“We’re treating this pretty seriously,” said Robert McClung, the county’s senior animal-control officer. “Right now, we’re trying to confirm the initial report. Once we do that, we’ll figure out what we’re going to do about it.”
A local hunter, 72-year-old Jim Shortridge of Frankfort, was bowhunting for deer Oct. 17 when the lion reportedly approached him.
“I watched it for more than 40 minutes,” said Shortridge, who owns the parcel of land he was hunting on. “I watched it from my vehicle and from my hunting blind.”
Shortridge first saw the creature as he carried a cooler and his lunch from a vehicle to the 6-by-8 foot wooden blind.
“When I first saw [the lion], I thought it was a deer,” Shortridge said. “Then it growled at me.”
The cat ran away after Shortridge yelled at it. Convinced that the potential threat had disappeared, the slightly shaken hunter returned to his vehicle and retrieved his bow. Shortly after he began hunting, the creature came back.
“It paced back and forth, in front of the blind, about 10 yards away,” Shortridge recalled. “I sat and watched him. I kept shining my light into his eyes. The more I put the light on him, the louder he growled.”
Shortridge remains convinced that the animal was a male African lion. He estimated its weight at 250 to 350 pounds.
“It had a mane, so I could tell it was a male. And I’m sure it wasn’t a bear. Bears are all over Cold Knob. I see six to eight of them every time I go hunting, and I can tell the difference. Bears don’t shake me up at all. This lion made me pretty nervous,” he said.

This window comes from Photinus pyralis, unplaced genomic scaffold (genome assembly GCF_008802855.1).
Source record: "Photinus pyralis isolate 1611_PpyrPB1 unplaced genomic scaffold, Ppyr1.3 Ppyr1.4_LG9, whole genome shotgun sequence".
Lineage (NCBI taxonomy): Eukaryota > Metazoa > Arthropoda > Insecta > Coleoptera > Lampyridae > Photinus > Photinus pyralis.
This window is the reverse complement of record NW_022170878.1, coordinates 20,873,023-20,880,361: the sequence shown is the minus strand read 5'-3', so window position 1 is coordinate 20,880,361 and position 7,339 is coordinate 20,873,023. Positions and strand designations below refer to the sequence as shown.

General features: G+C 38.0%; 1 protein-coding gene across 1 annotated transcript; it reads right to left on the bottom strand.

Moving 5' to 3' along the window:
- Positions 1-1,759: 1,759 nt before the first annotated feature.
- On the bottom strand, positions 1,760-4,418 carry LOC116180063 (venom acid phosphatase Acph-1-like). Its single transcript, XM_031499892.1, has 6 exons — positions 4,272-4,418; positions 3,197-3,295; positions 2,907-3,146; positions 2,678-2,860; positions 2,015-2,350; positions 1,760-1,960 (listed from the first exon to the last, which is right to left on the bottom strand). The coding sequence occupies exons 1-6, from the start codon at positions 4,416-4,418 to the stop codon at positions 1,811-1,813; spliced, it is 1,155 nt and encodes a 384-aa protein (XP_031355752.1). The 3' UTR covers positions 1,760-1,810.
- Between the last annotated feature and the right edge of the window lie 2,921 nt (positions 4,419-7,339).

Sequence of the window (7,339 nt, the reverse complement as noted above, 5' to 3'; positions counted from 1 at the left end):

After Shortridge returned home from his hunt, he reported the sighting to a Division of Natural Resources official. “The person I talked to said mine was the second report they’d gotten about the lion,” he said.
Curtis Taylor, the DNR’s Wildlife Resources chief, confirmed that his agency received the reports.
“It has been reported twice now,” Taylor said. “It’s not outside the realm of possibility [for it to really be a lion], mainly because people keep as pets a lot of animals that shouldn’t be kept as pets. When they get too big, too expensive or too dangerous, those people start looking for [remote] places to get rid of them.”
For years, DNR officials have contended that most if not all of West Virginia’s mountain-lion sightings have been of animals abandoned by their owners. Animal-control officer McClung believes that if the Cold Knob lion actually exists, someone probably turned it out.
“Either that, or it escaped from a pen someplace,” McClung said.
The Tiger Mountain Refuge, located more than 20 miles away in Nicholas County, houses abandoned big cats. Refuge owner John Forga said the lion didn’t come from his facility.
“No, it’s not one of ours,” he said. “I’ve been in contact with everyone I know, and no one reports a lion on the loose.”
Forga visited the Cold Knob site earlier this week with Shortridge. The two baited the area with chicken carcasses in an attempt to keep the lion in the area. McClung said he would visit the site today to install motion-triggered cameras capable of making photographs at night.
“We want to confirm what it is we’re dealing with. If we confirm that it is a lion, then we’ll ask the DNR to loan us a trap to catch it,” McClung said.
The DNR routinely uses large culvert-style traps to catch nuisance bears. The bears crawl into large sections of steel pipe to get at some bait. When they touch the bait, the traps’ hinged doors slam shut.
“If there is a lion and we catch it, we’ll try to move it without harming it,” McClung added.
Forga said that if the creature turns out to be an African lion, he would ask that it be moved to the Tiger Mountain Refuge. “We’re the only facility in the state that’s equipped to handle it,” he said.
taken from: The Charleston Daily Mail.. Please visit their site!